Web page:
Current consensus wisdom is that copper prices are likely to perform strongly in 2011 as the market faces structural undersupply issues and continuing demand growth mainly from China.

As the VM group writes in its November Metals Monthly publication for ABN AMRO, "Assuming demand from emerging economies continues to grow, and that of the developed world recovers at present rates, then supply-side fundamentals will ultimately determine price performance.

It adds, "For copper, supply is beset with problems, ranging from declining ore grades at many of the world's major copper mines to the slowing discovery of new replacement mines."

However, it is the assumption about emerging economies that has some commentators a little concerned.

In a note French bank Natixis writes, "More important, for us, was the ongoing rise in developing country inflation data, with November's release from Brazil taking the yoy rate up toward 5.5% yoy. This escalating concern over inflation in developing countries will likely remain a concern for all commodity markets as we move into 2011, with the hope that inflation can be contained without compromising growth set against the fear that countries may need to restrain growth more significantly to bring prices back under control."

Such fears raised their head earlier this month after China raised its interest rates in a bid to cool inflation in the country.

However, Natixis does note, "After the weakness in September, Chinese steel production rebounded slightly in October, rising from 47.9mn to 50.3mn tonnes. This does suggest that Chinese energy rationing has begun to move away from the heavy industries it was initially intended to target, hence the rise in demand for diesel from those smaller energy users that may find themselves subject to electricity shortages.

And ,adds, "The Middle East will remain an important source of demand for raw materials in 2011. Helped by supportive oil prices, many countries are continuing to invest heavily in infrastructure. This week, Trade Arabia reported that construction contracts worth $86bn would be awarded in Saudi Arabia in 2011. In Iraq, four new oil refineries are planned, as international oil companies help to rebuild the country's oil infrastructure."

But, while this all may be the case, it is important to note that Chinese apparent consumption of copper dropped significantly in October, falling from more than 700,000 tonnes in previous months to less than 600,000 tonnes, Natixis says. With Chinese stockpiles of copper high, imports of both unwrought copper and copper products fell sharply, falling by 72,400 and 22,500 tonnes month-on-month respectively.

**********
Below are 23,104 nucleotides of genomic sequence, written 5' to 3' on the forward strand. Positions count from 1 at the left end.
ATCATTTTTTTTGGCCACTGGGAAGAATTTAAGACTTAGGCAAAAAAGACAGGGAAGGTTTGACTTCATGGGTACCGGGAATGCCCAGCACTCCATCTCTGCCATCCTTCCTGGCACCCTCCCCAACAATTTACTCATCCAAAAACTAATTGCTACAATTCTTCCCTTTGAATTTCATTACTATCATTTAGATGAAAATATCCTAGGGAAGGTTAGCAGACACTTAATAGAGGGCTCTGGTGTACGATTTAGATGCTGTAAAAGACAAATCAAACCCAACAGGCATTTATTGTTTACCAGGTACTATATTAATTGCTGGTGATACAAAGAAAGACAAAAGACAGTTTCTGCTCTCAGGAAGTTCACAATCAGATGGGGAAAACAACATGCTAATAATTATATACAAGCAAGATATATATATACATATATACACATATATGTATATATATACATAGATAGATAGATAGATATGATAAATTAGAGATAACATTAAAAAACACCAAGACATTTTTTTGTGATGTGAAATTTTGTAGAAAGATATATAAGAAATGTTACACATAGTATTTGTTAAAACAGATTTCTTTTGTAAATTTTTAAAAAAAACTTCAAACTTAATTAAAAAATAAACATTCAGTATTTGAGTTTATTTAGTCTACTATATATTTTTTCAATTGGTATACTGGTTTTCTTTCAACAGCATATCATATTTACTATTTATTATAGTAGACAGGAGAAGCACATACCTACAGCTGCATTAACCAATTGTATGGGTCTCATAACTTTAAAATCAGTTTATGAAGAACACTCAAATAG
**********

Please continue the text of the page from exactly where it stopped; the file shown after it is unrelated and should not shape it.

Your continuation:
According to Natixis, "With SHFE stocks continuing to rise, and the SHFE/LME import arbitrage still offside, it is unlikely that conditions in November will have improved. "

Speaking to's Metals Weekly Podcast two weeks ago, Simon Hunt of Simon Hunt Strategic Services said that in his opinion, there will not be a supply squeeze in the copper market.

He explains that one needs to be careful of how one defines demand. Since 2005 he says, the financial sector has got highly involved in the copper market and, while this demand is real, it differs very much from the industrial demand side of things.

"You have major cable makers saying to the industry that between 2006 and the end of 2010 one million tonnes of copper will be lost to aluminium and fibre optics. How does that square with the tight market? Also across many products, manufacturers through improved design and tighter specifications arte allowing something like 20% to 40% to be used per product. Air conditioning and refrigeration tubes are a fine example, but there are many across the board.

"The second development, which manufacturers have been pursuing with increasing intensity, has been to find new technologies that actually replace copper and the one that is the most prominent is high temperature super conductors, which are either in 2011 or 2012 will start to be put into commercial use."

He adds, "If we're talking real fundamentals there has not been and there won't be any real tightness in the market. Tightness is created by the financial sector, believing that copper is going to be a safer asset than holding dollar assets."

To some extent this view is supported by comments from the VM Group, which writes, "The three copper ETFs now planned (ETF Securities, JP Morgan and Blackrock) can only deepen the deficit, even assuming they receive a lukewarm reception. For a physical copper consumer, the medium-term outlook of a copper market deficit, competing ETF demand, and record high prices can only result in one thing - substitution. Although there is little available to replace copper's superior conducting properties in electrical applications, its uses in piping will certainly be under threat.

"When copper last rallied to record highs in 2007 and 2008, there was a marked and, in some cases, permanent shift to plastic tubing. Should the copper price break and sustain new ground in 2011 and 2012 then we expect a further shift to alternate materials."

The question then becomes, what happens if the continued growth in demand from emerging economies, be it as a result of stubborn inflation or substitution, doesn't emerge?


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